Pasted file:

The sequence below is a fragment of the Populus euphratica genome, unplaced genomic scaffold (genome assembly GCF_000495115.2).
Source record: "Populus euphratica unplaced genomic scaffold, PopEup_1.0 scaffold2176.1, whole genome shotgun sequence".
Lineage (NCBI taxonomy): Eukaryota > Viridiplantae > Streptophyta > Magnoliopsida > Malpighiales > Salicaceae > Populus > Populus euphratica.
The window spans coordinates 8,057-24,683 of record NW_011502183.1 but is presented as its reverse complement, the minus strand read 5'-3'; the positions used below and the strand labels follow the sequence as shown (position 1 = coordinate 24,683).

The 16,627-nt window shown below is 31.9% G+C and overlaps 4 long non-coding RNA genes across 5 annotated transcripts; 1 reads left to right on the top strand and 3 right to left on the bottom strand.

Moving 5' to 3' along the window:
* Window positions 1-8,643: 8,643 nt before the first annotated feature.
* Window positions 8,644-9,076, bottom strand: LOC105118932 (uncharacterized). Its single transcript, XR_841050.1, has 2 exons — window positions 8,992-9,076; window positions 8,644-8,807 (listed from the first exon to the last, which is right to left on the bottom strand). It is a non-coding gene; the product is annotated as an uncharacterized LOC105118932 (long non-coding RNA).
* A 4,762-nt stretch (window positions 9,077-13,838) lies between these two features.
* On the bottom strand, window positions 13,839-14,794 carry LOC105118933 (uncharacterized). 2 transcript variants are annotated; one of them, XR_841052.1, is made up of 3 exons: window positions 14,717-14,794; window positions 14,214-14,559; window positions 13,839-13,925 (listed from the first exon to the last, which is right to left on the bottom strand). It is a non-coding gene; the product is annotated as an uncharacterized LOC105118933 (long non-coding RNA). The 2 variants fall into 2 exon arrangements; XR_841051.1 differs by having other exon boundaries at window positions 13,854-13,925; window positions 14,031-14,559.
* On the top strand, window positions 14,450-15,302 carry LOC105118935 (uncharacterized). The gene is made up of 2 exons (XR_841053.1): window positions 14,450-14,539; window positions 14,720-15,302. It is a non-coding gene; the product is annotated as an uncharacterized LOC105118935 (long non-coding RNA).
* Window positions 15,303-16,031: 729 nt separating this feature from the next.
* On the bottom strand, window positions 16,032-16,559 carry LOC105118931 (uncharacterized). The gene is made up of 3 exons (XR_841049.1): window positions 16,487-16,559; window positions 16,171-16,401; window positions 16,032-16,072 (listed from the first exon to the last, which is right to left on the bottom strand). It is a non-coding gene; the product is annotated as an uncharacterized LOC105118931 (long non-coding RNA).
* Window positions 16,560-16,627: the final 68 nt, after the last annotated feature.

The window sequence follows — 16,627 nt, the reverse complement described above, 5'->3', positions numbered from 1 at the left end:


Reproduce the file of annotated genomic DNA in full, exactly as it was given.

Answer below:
The sequence below is a fragment of the Populus euphratica genome, unplaced genomic scaffold (genome assembly GCF_000495115.2).
Source record: "Populus euphratica unplaced genomic scaffold, PopEup_1.0 scaffold2176.1, whole genome shotgun sequence".
Lineage (NCBI taxonomy): Eukaryota > Viridiplantae > Streptophyta > Magnoliopsida > Malpighiales > Salicaceae > Populus > Populus euphratica.
The window spans coordinates 8,057-24,683 of record NW_011502183.1 but is presented as its reverse complement, the minus strand read 5'-3'; the positions used below and the strand labels follow the sequence as shown (position 1 = coordinate 24,683).

The 16,627-nt window shown below is 31.9% G+C and overlaps 4 long non-coding RNA genes across 5 annotated transcripts; 1 reads left to right on the top strand and 3 right to left on the bottom strand.

Moving 5' to 3' along the window:
* Window positions 1-8,643: 8,643 nt before the first annotated feature.
* Window positions 8,644-9,076, bottom strand: LOC105118932 (uncharacterized). Its single transcript, XR_841050.1, has 2 exons — window positions 8,992-9,076; window positions 8,644-8,807 (listed from the first exon to the last, which is right to left on the bottom strand). It is a non-coding gene; the product is annotated as an uncharacterized LOC105118932 (long non-coding RNA).
* A 4,762-nt stretch (window positions 9,077-13,838) lies between these two features.
* On the bottom strand, window positions 13,839-14,794 carry LOC105118933 (uncharacterized). 2 transcript variants are annotated; one of them, XR_841052.1, is made up of 3 exons: window positions 14,717-14,794; window positions 14,214-14,559; window positions 13,839-13,925 (listed from the first exon to the last, which is right to left on the bottom strand). It is a non-coding gene; the product is annotated as an uncharacterized LOC105118933 (long non-coding RNA). The 2 variants fall into 2 exon arrangements; XR_841051.1 differs by having other exon boundaries at window positions 13,854-13,925; window positions 14,031-14,559.
* On the top strand, window positions 14,450-15,302 carry LOC105118935 (uncharacterized). The gene is made up of 2 exons (XR_841053.1): window positions 14,450-14,539; window positions 14,720-15,302. It is a non-coding gene; the product is annotated as an uncharacterized LOC105118935 (long non-coding RNA).
* Window positions 15,303-16,031: 729 nt separating this feature from the next.
* On the bottom strand, window positions 16,032-16,559 carry LOC105118931 (uncharacterized). The gene is made up of 3 exons (XR_841049.1): window positions 16,487-16,559; window positions 16,171-16,401; window positions 16,032-16,072 (listed from the first exon to the last, which is right to left on the bottom strand). It is a non-coding gene; the product is annotated as an uncharacterized LOC105118931 (long non-coding RNA).
* Window positions 16,560-16,627: the final 68 nt, after the last annotated feature.

The window sequence follows — 16,627 nt, the reverse complement described above, 5'->3', positions numbered from 1 at the left end: